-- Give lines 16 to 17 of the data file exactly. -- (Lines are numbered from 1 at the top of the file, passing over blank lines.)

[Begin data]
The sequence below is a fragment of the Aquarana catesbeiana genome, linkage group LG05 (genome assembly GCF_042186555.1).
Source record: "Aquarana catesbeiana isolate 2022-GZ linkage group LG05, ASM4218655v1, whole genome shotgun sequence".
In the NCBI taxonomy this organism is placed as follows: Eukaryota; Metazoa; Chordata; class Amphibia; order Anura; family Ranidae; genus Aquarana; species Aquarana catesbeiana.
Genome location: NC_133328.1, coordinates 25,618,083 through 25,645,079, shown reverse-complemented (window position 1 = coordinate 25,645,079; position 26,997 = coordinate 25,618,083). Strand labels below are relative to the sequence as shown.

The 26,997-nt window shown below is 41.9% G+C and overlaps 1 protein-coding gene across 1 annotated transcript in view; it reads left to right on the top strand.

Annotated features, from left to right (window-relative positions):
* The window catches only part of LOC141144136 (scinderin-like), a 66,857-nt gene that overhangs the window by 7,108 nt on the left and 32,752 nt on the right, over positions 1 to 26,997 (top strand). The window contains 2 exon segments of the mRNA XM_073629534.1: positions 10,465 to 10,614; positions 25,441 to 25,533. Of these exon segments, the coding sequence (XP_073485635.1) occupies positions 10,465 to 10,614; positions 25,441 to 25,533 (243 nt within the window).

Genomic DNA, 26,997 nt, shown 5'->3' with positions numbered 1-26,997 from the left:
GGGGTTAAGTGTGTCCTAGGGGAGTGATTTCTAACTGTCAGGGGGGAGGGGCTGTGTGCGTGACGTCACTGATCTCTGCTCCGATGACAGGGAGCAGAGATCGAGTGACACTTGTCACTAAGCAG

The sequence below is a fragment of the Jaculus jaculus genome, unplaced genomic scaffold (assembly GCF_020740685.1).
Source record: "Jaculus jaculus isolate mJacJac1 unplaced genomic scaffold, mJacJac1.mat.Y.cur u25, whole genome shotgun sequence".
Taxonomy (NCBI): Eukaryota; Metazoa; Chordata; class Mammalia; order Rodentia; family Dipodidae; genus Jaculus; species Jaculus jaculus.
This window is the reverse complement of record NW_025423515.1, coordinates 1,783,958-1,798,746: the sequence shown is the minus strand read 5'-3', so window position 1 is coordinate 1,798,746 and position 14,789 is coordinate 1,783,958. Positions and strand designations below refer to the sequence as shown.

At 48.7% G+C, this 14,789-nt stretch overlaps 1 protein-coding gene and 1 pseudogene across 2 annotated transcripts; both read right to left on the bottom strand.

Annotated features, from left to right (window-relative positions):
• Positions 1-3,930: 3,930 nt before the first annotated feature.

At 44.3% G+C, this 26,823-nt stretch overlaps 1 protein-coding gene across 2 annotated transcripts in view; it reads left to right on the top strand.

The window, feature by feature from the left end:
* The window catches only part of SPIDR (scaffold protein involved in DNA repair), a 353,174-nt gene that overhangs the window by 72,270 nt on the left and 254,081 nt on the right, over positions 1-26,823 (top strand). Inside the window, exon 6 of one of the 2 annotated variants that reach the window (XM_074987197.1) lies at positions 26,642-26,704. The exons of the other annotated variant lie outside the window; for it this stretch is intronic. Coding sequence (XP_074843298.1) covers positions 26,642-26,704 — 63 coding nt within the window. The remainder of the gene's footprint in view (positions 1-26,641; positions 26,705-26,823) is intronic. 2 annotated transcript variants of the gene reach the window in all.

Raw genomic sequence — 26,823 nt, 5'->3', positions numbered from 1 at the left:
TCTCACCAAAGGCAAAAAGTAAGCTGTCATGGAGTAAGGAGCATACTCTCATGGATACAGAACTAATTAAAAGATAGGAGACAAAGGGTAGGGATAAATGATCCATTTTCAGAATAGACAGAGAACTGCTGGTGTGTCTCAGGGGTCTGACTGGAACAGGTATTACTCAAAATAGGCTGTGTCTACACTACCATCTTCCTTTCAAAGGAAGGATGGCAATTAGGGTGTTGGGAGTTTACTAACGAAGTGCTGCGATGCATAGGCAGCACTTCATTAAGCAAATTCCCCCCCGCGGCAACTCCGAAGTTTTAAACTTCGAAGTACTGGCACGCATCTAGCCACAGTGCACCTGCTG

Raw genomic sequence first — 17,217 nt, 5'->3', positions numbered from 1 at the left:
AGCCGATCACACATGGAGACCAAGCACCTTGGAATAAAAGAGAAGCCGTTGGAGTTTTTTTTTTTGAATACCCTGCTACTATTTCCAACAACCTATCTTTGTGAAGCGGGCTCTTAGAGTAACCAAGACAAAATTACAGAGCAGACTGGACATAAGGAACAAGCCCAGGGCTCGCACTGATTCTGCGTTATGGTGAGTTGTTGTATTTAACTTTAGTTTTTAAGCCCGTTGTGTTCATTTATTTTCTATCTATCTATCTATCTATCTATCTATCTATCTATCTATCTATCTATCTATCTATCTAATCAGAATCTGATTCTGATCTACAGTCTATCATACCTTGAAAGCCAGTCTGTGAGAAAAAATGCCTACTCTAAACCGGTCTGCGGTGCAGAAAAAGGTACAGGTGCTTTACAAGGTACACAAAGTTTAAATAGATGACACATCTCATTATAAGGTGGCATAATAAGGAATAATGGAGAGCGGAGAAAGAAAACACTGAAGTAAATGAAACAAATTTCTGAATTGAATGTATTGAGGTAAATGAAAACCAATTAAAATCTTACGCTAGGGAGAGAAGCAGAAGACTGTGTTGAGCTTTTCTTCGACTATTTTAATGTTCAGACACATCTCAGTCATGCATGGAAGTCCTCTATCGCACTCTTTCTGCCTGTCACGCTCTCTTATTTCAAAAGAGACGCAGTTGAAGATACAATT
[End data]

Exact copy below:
• Positions 1-3,930: 3,930 nt before the first annotated feature.

At 44.3% G+C, this 26,823-nt stretch overlaps 1 protein-coding gene across 2 annotated transcripts in view; it reads left to right on the top strand.